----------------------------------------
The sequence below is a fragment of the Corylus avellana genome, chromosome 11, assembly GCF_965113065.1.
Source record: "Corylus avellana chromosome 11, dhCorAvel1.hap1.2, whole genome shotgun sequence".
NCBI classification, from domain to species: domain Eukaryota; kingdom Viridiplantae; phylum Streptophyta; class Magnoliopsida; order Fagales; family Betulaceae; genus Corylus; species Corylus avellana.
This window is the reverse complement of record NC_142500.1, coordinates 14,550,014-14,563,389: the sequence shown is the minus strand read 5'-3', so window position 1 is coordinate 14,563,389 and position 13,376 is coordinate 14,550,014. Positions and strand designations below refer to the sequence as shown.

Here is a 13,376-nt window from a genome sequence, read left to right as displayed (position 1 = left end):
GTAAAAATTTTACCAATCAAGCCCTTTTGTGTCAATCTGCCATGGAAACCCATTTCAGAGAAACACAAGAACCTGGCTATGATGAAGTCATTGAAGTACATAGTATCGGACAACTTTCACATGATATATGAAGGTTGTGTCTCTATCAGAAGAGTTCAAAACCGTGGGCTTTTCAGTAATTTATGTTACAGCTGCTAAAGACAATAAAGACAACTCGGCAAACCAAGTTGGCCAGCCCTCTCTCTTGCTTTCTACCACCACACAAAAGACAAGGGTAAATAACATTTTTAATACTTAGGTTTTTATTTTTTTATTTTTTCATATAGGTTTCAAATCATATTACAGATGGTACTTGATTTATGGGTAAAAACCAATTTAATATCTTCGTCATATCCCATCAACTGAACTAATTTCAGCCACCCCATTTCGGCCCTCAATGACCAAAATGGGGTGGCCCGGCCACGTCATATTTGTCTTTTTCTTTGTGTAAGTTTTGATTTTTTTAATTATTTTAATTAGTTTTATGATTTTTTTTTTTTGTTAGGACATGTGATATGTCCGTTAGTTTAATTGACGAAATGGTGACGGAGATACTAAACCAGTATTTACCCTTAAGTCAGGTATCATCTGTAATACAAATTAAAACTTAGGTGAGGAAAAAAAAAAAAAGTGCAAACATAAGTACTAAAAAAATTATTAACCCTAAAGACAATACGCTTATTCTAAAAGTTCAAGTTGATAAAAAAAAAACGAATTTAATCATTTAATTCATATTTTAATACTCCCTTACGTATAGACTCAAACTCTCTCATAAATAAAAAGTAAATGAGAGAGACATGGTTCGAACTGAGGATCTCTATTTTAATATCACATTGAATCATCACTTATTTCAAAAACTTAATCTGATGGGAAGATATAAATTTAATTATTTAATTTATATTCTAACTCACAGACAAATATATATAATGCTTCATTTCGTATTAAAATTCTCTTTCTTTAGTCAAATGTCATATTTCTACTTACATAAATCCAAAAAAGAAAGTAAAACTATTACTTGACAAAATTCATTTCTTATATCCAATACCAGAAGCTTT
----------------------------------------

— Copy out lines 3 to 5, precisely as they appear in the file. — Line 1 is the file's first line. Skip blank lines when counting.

NCBI classification, from domain to species: domain Eukaryota; kingdom Viridiplantae; phylum Streptophyta; class Magnoliopsida; order Fagales; family Betulaceae; genus Corylus; species Corylus avellana.
This window is the reverse complement of record NC_142500.1, coordinates 14,550,014-14,563,389: the sequence shown is the minus strand read 5'-3', so window position 1 is coordinate 14,563,389 and position 13,376 is coordinate 14,550,014. Positions and strand designations below refer to the sequence as shown.

Here is a 13,376-nt window from a genome sequence, read left to right as displayed (position 1 = left end):